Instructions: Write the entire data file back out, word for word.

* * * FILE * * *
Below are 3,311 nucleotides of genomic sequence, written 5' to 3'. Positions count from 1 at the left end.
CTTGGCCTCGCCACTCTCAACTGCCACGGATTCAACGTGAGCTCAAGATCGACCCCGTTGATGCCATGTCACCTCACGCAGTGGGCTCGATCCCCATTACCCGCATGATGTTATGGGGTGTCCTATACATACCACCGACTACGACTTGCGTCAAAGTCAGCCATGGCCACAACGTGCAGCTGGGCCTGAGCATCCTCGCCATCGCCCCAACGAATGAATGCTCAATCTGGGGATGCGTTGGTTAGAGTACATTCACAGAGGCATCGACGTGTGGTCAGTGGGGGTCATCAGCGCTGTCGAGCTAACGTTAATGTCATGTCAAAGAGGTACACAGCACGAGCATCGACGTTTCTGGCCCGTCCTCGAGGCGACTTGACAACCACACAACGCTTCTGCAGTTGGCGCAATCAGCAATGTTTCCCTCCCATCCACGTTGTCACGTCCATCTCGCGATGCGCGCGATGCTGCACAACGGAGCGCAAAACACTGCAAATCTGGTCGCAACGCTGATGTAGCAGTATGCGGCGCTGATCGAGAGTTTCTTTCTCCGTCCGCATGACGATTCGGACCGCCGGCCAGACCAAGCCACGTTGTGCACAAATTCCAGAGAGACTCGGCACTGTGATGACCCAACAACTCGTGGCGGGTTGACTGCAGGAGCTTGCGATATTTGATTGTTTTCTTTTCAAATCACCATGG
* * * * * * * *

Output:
Below are 3,311 nucleotides of genomic sequence, written 5' to 3'. Positions count from 1 at the left end.
CTTGGCCTCGCCACTCTCAACTGCCACGGATTCAACGTGAGCTCAAGATCGACCCCGTTGATGCCATGTCACCTCACGCAGTGGGCTCGATCCCCATTACCCGCATGATGTTATGGGGTGTCCTATACATACCACCGACTACGACTTGCGTCAAAGTCAGCCATGGCCACAACGTGCAGCTGGGCCTGAGCATCCTCGCCATCGCCCCAACGAATGAATGCTCAATCTGGGGATGCGTTGGTTAGAGTACATTCACAGAGGCATCGACGTGTGGTCAGTGGGGGTCATCAGCGCTGTCGAGCTAACGTTAATGTCATGTCAAAGAGGTACACAGCACGAGCATCGACGTTTCTGGCCCGTCCTCGAGGCGACTTGACAACCACACAACGCTTCTGCAGTTGGCGCAATCAGCAATGTTTCCCTCCCATCCACGTTGTCACGTCCATCTCGCGATGCGCGCGATGCTGCACAACGGAGCGCAAAACACTGCAAATCTGGTCGCAACGCTGATGTAGCAGTATGCGGCGCTGATCGAGAGTTTCTTTCTCCGTCCGCATGACGATTCGGACCGCCGGCCAGACCAAGCCACGTTGTGCACAAATTCCAGAGAGACTCGGCACTGTGATGACCCAACAACTCGTGGCGGGTTGACTGCAGGAGCTTGCGATATTTGATTGTTTTCTTTTCAAATCACCATGG